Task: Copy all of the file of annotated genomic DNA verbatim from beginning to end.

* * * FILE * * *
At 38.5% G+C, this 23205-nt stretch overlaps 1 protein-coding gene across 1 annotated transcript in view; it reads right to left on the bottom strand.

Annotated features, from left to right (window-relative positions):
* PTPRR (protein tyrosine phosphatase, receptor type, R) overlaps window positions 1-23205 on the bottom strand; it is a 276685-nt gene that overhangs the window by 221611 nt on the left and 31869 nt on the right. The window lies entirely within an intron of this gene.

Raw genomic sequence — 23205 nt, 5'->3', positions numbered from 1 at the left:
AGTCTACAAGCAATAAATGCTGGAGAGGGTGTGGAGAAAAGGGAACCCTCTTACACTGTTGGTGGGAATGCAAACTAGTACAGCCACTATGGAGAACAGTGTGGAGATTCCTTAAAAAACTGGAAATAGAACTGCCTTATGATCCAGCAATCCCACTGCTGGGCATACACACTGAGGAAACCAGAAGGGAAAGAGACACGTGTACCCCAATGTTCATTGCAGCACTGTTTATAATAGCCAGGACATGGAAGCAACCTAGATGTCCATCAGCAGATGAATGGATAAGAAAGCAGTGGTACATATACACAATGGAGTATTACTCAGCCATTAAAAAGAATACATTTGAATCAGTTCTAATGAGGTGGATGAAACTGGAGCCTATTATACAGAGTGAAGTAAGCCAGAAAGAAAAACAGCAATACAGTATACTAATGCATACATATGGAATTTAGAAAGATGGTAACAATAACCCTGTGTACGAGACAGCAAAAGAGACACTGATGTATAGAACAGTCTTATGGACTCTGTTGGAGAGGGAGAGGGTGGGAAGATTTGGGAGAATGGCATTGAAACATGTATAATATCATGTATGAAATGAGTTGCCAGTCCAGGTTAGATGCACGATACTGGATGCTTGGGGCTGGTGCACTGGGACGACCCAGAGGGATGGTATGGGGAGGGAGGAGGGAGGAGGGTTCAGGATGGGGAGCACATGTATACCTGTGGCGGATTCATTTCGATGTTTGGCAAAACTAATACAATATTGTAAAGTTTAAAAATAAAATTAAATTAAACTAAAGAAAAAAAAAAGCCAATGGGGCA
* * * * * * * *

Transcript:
At 38.5% G+C, this 23205-nt stretch overlaps 1 protein-coding gene across 1 annotated transcript in view; it reads right to left on the bottom strand.

Annotated features, from left to right (window-relative positions):
* PTPRR (protein tyrosine phosphatase, receptor type, R) overlaps window positions 1-23205 on the bottom strand; it is a 276685-nt gene that overhangs the window by 221611 nt on the left and 31869 nt on the right. The window lies entirely within an intron of this gene.

Raw genomic sequence — 23205 nt, 5'->3', positions numbered from 1 at the left:
AGTCTACAAGCAATAAATGCTGGAGAGGGTGTGGAGAAAAGGGAACCCTCTTACACTGTTGGTGGGAATGCAAACTAGTACAGCCACTATGGAGAACAGTGTGGAGATTCCTTAAAAAACTGGAAATAGAACTGCCTTATGATCCAGCAATCCCACTGCTGGGCATACACACTGAGGAAACCAGAAGGGAAAGAGACACGTGTACCCCAATGTTCATTGCAGCACTGTTTATAATAGCCAGGACATGGAAGCAACCTAGATGTCCATCAGCAGATGAATGGATAAGAAAGCAGTGGTACATATACACAATGGAGTATTACTCAGCCATTAAAAAGAATACATTTGAATCAGTTCTAATGAGGTGGATGAAACTGGAGCCTATTATACAGAGTGAAGTAAGCCAGAAAGAAAAACAGCAATACAGTATACTAATGCATACATATGGAATTTAGAAAGATGGTAACAATAACCCTGTGTACGAGACAGCAAAAGAGACACTGATGTATAGAACAGTCTTATGGACTCTGTTGGAGAGGGAGAGGGTGGGAAGATTTGGGAGAATGGCATTGAAACATGTATAATATCATGTATGAAATGAGTTGCCAGTCCAGGTTAGATGCACGATACTGGATGCTTGGGGCTGGTGCACTGGGACGACCCAGAGGGATGGTATGGGGAGGGAGGAGGGAGGAGGGTTCAGGATGGGGAGCACATGTATACCTGTGGCGGATTCATTTCGATGTTTGGCAAAACTAATACAATATTGTAAAGTTTAAAAATAAAATTAAATTAAACTAAAGAAAAAAAAAAGCCAATGGGGCA